<xsl:with-param name="dvc-threshold" select="\$dvc-threshold"/>
</xsl:call-template>
</xsl:variable>
<xsl:call-template name="ckbk:product-dvc">
<xsl:with-param name="nodes" select="\$nodes[position( ) > \$half]"/>
<xsl:with-param name="result" select="\$product1"/>
<xsl:with-param name="dvc-threshold" select="\$dvc-threshold"/>
</xsl:call-template>
</xsl:otherwise>
</xsl:choose>
</xsl:template>
```

 Using the built-in XPath sum( ) function is the simplest way to perform simple sums. However, if you want to compute sums of the nodes' arbitrary function in a node-set, then you need either to: Use one of the recipes in this section. Compute the function of the nodes first, capturing the result in a variable as a result-tree fragment. Then use an extension function to convert the fragment to a node set that can be fed to sum . In XSLT 2.0, generalized sums become trivial because of the banishment of result-tree fragments .

##### XSLT 2.0

Sums of arbitrary functions are trivial in 2.0 because of the introduction of sequences and the for expression and sum function in XPath:

```<!--Sum of squares -->
<xsl:value select="sum(for \$i in \$nodes return \$i * \$i)"/>
```

However, XPath does not give you a native prod( ) function, so you will need to provide your own:

```<xsl:function name="ckbk:prod" as="xs:double">
<xsl:param name="numbers" as="xs:double*"/>
<xsl:sequence select="if (count(\$numbers) eq 0) then 0
else if (count(\$numbers) = 1) then \$numbers[1]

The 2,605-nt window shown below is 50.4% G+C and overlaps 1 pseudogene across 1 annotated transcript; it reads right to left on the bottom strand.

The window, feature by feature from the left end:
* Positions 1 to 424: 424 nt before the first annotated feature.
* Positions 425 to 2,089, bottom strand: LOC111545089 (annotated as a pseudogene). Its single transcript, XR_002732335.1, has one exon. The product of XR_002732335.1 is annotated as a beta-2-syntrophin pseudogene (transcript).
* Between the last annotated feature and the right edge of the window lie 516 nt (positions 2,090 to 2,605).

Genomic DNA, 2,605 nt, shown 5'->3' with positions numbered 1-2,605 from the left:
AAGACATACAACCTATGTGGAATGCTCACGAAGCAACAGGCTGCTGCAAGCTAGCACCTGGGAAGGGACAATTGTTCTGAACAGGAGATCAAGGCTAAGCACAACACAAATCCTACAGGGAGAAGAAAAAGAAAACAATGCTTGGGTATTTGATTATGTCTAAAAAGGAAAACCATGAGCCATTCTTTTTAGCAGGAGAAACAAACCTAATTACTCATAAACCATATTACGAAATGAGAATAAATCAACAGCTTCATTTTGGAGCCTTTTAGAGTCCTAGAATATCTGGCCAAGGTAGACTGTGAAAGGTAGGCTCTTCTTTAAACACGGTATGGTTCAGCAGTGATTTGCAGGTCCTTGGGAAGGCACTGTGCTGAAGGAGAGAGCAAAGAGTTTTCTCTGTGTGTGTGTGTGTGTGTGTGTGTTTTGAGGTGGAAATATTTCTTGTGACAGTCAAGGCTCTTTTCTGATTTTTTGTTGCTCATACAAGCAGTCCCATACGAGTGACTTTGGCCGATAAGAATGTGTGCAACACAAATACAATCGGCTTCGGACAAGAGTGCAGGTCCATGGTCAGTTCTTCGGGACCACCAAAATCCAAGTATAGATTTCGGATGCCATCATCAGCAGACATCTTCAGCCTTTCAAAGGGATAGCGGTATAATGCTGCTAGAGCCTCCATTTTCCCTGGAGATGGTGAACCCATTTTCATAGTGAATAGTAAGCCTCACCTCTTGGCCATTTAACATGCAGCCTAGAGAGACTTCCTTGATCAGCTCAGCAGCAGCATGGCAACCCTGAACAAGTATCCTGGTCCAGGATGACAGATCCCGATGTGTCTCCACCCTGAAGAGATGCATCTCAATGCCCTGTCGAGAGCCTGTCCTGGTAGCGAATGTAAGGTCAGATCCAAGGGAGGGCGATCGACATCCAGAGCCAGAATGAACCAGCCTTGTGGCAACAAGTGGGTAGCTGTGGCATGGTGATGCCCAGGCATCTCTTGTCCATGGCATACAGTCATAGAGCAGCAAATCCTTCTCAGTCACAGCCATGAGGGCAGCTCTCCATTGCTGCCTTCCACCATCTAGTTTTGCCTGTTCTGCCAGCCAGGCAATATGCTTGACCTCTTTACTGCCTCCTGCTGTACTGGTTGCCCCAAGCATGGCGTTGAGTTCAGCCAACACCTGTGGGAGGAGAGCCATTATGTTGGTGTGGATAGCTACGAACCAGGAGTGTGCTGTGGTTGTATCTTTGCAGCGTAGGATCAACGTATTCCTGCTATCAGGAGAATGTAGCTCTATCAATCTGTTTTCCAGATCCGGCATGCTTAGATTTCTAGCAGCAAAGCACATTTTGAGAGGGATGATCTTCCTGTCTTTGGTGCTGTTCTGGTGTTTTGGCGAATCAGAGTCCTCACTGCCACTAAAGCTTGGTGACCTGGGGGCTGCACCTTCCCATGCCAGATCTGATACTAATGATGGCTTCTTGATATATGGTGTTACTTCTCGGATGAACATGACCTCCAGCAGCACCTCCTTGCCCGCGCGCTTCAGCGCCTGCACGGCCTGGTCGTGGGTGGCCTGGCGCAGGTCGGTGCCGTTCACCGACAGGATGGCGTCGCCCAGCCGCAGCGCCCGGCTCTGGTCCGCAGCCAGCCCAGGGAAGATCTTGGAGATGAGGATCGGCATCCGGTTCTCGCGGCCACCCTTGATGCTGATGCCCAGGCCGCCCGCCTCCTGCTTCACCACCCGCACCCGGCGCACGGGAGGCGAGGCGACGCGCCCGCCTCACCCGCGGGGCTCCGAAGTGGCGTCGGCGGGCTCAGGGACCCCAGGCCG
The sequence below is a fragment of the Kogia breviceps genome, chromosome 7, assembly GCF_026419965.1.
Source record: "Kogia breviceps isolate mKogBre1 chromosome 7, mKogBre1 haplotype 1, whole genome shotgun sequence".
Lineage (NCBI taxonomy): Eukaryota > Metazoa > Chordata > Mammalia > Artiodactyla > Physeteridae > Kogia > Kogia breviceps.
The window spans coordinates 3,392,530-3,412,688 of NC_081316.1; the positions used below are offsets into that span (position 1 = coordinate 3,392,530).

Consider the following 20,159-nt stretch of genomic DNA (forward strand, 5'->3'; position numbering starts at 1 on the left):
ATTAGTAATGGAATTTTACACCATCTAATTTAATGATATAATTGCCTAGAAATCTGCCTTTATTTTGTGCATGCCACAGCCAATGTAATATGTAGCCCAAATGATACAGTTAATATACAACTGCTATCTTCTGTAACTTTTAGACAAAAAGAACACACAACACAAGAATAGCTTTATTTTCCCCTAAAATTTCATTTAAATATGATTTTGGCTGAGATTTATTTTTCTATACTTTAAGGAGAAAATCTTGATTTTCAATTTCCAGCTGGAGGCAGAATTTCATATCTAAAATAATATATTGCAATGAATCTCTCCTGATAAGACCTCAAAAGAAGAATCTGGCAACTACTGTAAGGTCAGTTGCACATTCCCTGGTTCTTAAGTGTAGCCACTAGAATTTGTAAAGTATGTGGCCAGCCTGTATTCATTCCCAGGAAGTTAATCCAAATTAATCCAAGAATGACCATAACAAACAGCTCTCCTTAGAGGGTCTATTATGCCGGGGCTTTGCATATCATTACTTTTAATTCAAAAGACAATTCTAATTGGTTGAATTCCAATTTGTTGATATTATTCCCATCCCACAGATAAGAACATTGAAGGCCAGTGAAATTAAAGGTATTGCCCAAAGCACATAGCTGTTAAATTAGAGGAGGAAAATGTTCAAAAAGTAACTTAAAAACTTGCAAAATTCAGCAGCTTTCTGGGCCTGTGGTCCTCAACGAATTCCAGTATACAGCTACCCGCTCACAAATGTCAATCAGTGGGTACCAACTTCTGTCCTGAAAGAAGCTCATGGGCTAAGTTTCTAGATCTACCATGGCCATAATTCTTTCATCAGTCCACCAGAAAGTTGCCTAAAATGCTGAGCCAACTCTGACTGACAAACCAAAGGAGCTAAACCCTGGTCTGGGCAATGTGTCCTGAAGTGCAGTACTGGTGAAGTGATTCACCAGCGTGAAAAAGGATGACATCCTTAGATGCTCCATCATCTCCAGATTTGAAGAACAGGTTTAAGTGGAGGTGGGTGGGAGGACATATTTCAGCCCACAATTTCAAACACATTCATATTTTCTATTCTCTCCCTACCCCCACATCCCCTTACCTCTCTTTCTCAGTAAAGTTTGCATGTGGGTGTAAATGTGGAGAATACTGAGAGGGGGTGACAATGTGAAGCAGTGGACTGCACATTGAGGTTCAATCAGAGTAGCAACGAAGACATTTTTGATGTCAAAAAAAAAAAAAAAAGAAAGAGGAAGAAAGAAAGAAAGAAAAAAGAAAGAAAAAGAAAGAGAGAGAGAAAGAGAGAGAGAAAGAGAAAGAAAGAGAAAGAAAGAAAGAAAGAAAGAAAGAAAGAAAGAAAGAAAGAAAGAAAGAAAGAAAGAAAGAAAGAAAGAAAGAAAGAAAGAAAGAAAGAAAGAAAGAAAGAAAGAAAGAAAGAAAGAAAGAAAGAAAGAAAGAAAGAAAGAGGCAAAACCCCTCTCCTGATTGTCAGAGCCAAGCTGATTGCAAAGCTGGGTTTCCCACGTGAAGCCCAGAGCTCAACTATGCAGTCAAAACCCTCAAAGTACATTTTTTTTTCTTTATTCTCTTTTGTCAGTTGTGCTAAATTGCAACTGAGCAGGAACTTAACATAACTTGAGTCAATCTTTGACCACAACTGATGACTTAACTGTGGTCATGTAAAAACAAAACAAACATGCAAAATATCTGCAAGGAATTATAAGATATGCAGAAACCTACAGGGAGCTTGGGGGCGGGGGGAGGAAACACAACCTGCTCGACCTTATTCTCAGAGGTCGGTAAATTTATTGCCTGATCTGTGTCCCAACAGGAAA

else \$numbers[1] * ckbk:prod(subsequence(\$numbers,2))"/>
</xsl:function>
```

#### Discussion

##### XSLT 1.0

Batching and divide and conquer are two techniques for managing recursion that are useful whenever you must process a potentially large set of nodes. Experimentation shows that even when using an XSLT processor that recognizes tail recursion, better performance results from these approaches.

 Chapter 14 shows how to make a reusable batch and divide-and-conquer drivers.

##### XSLT 2.0

Given this prod function, you might be tempted use it to compute factorials:

```<xsl:function name="ckbk:factorial" as="xs:double">
<xsl:param name="n" as="xs:integer"/>
<xsl:sequence select="if (\$n eq 0) then 1 else ckbk:prod(1 to \$n)"/>
</xsl:function>
```

This is probably an okay solution if \$n is small, but as it gets larger, the overhead of constructing the sequence may give worse performance then the more direct solution. This is something to keep in mind when taking advantage of the convenience of sequences. Michael Kay provides other examples in discussing the differences between his Knights Tour 1.0 and 2.0 solutions ( XSLT 2.0 , Third Edition, Wrox, 2004, pg. 753):

```
//what does this code do?

<xsl:function name="ckbk:factorial" as="xs:decimal">
<xsl:param name="n" as="xs:integer"/>
<xsl:sequence select="if (\$n eq 0) then 1 else \$n * ckbk:factorial(\$n - 1)"/>
</xsl:function>
```